Colbert Mashile was born in 1972 in Bushbuckridge in the Mpumalanga Province of South Africa. Mashile says, 'I come from a place that is shrouded by powerful cultural norms and customs.' These customs, such as the ritual of circumcision (which both he and his wife have undergone), informed his earliest work, and he sought refuge and healing through art.
Mashile explores the psychological impact of traditional circumcision and initiation rituals on initiates. He also explores the often-problematic narratives of collective cultural determinants within these communities. As Mashile has matured, the psychological underpinnings are still evident, but his imagery has transgressed these limitations to begin addressing issues such as home, language and the natural landscape. Mashile comes from a family of teachers and was expected to join the family trend on completion of high school. While studying in Pretoria he became curious about the art that he saw in gallery windows on the streets of Pretoria. This led him to the Johannesburg Art Foundation and then to a degree in Fine Arts from the University of the Witwatersrand.
Colbert Mashile has risen to prominence on both national and international level. His recent work is infused with the natural and mystical elements that have become part of his environment since moving back to rural Mpumalanga. Unable to handle the stress of Johannesburg, Mashile has found refuge for himself and his wife and daughters in the quiet of Mpumalanga where he can 'feel and experience my Africanness, let emotions come through and discover the truth about myself.' In nearly every work, what emerges is a subtle tension between an invasive nature and a sense of serenity. It is this dichotomy that is so engaging.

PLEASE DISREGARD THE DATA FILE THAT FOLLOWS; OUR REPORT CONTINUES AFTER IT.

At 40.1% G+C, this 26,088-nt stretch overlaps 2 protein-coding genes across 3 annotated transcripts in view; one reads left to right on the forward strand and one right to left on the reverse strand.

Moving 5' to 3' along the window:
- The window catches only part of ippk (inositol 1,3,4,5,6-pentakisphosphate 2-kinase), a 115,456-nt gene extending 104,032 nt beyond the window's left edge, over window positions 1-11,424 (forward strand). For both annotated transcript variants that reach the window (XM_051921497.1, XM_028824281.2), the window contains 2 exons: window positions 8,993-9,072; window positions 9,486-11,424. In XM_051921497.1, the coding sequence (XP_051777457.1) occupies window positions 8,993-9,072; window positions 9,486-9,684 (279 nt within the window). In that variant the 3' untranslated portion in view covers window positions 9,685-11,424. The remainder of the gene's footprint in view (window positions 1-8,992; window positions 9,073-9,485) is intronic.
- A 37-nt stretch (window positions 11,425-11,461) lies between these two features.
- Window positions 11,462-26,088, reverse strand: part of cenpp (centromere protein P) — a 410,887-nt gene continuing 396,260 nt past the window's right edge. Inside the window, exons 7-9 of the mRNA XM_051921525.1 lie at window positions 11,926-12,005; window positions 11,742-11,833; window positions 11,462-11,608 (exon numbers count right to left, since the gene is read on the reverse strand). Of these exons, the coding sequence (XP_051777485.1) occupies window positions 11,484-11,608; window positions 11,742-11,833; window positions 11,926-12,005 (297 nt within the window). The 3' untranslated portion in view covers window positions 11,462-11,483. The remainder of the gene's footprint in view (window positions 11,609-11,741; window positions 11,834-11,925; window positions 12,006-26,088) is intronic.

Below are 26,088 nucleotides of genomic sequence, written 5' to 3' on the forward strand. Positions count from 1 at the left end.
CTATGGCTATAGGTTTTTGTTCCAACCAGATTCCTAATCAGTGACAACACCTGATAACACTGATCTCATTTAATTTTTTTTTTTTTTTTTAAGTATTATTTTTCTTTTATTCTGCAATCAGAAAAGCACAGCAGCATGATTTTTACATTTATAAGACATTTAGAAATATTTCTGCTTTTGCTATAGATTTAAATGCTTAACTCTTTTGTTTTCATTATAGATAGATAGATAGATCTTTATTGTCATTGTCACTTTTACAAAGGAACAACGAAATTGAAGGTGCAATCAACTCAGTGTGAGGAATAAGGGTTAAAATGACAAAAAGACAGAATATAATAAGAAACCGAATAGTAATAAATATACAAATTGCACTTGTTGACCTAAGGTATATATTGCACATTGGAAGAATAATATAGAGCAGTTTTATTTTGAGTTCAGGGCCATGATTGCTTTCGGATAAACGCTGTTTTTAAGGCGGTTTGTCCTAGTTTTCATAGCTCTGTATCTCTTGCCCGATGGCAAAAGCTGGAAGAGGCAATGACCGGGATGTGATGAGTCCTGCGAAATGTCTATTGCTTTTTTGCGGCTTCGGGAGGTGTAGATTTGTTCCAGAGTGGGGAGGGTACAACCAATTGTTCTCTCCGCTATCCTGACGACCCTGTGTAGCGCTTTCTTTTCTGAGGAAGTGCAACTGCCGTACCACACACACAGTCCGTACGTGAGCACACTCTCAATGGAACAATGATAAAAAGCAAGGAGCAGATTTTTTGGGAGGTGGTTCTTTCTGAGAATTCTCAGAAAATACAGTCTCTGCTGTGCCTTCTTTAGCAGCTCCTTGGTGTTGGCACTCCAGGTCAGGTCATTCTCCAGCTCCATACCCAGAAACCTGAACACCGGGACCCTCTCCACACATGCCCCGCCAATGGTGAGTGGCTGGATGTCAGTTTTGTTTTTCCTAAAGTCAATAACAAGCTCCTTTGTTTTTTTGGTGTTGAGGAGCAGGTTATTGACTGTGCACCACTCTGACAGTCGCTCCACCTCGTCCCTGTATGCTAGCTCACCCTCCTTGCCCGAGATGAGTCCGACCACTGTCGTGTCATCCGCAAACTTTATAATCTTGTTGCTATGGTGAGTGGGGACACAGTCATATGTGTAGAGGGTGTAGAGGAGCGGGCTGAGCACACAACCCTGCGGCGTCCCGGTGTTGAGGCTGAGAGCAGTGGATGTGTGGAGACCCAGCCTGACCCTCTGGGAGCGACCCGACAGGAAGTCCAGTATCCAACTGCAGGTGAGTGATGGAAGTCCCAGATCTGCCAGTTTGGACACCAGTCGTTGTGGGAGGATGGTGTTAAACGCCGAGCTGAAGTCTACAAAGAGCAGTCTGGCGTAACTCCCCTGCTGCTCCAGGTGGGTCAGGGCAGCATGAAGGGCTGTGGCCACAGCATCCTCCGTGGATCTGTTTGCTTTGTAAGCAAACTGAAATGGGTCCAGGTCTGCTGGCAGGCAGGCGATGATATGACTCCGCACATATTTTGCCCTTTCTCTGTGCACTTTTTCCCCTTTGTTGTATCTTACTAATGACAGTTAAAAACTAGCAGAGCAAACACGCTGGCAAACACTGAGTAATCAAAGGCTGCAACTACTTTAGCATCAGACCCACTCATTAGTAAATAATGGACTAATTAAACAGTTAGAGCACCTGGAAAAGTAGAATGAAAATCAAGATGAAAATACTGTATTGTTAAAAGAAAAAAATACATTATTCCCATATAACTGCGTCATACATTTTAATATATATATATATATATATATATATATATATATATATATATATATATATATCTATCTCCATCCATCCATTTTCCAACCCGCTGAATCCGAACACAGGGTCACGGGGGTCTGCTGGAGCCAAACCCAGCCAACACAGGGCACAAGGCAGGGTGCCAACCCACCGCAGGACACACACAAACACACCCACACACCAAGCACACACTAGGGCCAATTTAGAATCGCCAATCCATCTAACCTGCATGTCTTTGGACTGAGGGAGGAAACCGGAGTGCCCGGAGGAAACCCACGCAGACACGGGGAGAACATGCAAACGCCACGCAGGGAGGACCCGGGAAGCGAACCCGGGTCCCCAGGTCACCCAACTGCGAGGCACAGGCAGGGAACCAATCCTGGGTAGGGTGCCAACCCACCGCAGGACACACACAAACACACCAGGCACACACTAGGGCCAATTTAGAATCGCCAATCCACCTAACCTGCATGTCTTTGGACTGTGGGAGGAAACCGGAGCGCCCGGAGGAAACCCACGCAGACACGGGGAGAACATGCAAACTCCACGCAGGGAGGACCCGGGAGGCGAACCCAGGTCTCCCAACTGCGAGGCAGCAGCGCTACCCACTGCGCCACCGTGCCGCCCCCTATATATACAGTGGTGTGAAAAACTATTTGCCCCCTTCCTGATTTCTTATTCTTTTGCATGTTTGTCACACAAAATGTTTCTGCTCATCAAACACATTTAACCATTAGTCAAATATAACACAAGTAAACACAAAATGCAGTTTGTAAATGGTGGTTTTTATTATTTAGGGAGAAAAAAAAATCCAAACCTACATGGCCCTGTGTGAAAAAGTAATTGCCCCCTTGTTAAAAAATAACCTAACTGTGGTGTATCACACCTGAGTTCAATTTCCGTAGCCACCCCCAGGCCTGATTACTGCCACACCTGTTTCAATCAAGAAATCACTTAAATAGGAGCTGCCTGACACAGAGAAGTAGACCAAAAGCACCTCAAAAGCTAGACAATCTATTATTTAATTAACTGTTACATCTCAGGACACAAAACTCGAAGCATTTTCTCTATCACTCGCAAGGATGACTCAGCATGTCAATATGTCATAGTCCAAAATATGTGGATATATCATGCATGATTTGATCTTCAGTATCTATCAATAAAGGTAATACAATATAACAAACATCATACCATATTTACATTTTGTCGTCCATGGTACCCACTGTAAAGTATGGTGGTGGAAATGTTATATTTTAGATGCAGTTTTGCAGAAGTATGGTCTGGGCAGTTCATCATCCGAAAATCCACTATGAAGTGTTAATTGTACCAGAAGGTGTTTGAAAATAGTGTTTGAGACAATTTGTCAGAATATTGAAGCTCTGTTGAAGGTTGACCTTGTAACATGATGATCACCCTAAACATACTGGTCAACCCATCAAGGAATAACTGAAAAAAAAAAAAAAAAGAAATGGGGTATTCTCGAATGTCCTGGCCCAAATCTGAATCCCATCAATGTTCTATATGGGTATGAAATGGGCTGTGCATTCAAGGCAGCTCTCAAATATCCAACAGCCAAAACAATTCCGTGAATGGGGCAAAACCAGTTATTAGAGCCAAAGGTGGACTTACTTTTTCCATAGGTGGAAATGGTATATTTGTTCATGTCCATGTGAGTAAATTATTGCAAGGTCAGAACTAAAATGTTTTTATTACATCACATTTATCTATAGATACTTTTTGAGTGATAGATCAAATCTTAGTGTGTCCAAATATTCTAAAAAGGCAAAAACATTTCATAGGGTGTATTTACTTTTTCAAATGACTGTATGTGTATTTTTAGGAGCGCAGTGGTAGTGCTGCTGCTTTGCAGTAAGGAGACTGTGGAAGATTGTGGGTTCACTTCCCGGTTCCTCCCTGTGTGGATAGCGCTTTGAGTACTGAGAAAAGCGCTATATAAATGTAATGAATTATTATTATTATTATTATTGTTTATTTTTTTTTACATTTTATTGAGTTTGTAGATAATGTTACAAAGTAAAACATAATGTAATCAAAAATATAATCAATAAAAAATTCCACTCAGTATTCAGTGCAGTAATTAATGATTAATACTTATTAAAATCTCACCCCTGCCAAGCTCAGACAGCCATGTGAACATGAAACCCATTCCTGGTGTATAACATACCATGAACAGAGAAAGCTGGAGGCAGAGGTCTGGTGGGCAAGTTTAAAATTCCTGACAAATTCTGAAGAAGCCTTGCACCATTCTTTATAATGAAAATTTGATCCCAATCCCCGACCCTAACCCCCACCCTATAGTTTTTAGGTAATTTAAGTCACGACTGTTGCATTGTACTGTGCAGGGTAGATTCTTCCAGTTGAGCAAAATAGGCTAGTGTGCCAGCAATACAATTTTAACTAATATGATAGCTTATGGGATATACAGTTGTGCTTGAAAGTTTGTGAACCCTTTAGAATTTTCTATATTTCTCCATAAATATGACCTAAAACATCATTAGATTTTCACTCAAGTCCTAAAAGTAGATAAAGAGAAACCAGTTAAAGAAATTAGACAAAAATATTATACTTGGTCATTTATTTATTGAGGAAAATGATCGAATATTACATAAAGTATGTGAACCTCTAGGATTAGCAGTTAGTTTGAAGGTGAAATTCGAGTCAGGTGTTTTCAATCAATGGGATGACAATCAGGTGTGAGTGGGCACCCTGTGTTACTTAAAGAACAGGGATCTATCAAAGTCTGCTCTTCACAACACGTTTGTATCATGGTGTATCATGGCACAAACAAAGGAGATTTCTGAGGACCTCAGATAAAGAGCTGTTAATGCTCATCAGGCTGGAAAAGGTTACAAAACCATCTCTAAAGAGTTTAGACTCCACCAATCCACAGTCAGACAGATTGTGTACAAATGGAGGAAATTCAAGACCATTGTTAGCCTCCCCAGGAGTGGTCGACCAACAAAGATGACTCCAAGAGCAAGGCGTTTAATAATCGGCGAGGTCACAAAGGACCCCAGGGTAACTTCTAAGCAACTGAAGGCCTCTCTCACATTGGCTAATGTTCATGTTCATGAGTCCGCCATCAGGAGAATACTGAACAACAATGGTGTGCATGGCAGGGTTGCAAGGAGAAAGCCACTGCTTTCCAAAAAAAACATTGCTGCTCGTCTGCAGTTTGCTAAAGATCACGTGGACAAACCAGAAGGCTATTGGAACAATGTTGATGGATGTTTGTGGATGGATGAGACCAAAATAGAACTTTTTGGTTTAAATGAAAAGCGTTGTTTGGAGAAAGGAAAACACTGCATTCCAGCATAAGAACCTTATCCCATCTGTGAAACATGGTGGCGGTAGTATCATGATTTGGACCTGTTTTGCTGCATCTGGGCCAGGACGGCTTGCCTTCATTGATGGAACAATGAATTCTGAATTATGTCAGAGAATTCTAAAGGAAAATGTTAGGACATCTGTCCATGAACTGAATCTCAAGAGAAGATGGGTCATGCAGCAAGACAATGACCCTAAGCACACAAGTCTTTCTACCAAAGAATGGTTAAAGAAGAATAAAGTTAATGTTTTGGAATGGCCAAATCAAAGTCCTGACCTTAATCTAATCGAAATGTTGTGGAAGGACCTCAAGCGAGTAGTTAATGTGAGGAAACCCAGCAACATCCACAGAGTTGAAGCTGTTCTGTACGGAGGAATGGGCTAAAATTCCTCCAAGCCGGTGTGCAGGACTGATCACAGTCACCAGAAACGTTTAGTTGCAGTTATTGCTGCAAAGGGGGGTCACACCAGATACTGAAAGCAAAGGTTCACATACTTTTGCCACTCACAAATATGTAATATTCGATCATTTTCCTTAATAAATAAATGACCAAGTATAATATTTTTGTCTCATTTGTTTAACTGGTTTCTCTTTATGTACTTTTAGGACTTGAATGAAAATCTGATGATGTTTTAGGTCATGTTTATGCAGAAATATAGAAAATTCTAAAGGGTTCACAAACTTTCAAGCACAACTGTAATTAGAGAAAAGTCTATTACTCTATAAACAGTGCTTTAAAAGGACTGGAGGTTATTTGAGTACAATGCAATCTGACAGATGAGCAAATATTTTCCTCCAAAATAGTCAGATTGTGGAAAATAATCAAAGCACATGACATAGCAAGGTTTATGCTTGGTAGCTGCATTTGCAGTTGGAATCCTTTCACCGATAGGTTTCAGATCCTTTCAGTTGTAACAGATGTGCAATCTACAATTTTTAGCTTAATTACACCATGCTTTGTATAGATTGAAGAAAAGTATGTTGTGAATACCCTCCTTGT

This artist has an uncanny ability to "tune into" universal psychological archetypes in his work. These images are completely based in his African identity and yet they link up with the universal. His horned figures that loom over men, coffin-like vehicles and vast landscapes fill his prints. Mashile's fine sense of colour compliments his forms, which seem to celebrate a connection to the earth.
Mystical figures, phallic images, pods, huts and organic shapes are but some of the visual stimuli, which abound in Mashile's recent work. The commentary on the relation of humans to the environment is unquestionable. Minuscule figures stand unobtrusively atop high structures surrounded by open fields. Some of the paintings depict a clear concern with masculinity. Horns dominate the structures, conveying male aggression.
Mashile, a quiet individual, reflects on his use of symbols and icons. He comments that it simply shows the 'truth about the land and its people and thus my existence in South Africa'. This poignant statement reflects someone who has a clear understanding of the prevalent issues in South Africa. Mashile has found an individual way in which to artistically communicate his own concerns and those of society as a whole, and he does so in a remarkable manner. His work references various elements of more traditional art-production techniques (printmaking and painting). But, within this production, he isolates the personal narrative as the loudest voice within a cacophony of layers of meaning and reference.
Text: The Artists' Press, and photos by KBM and The Artists' Press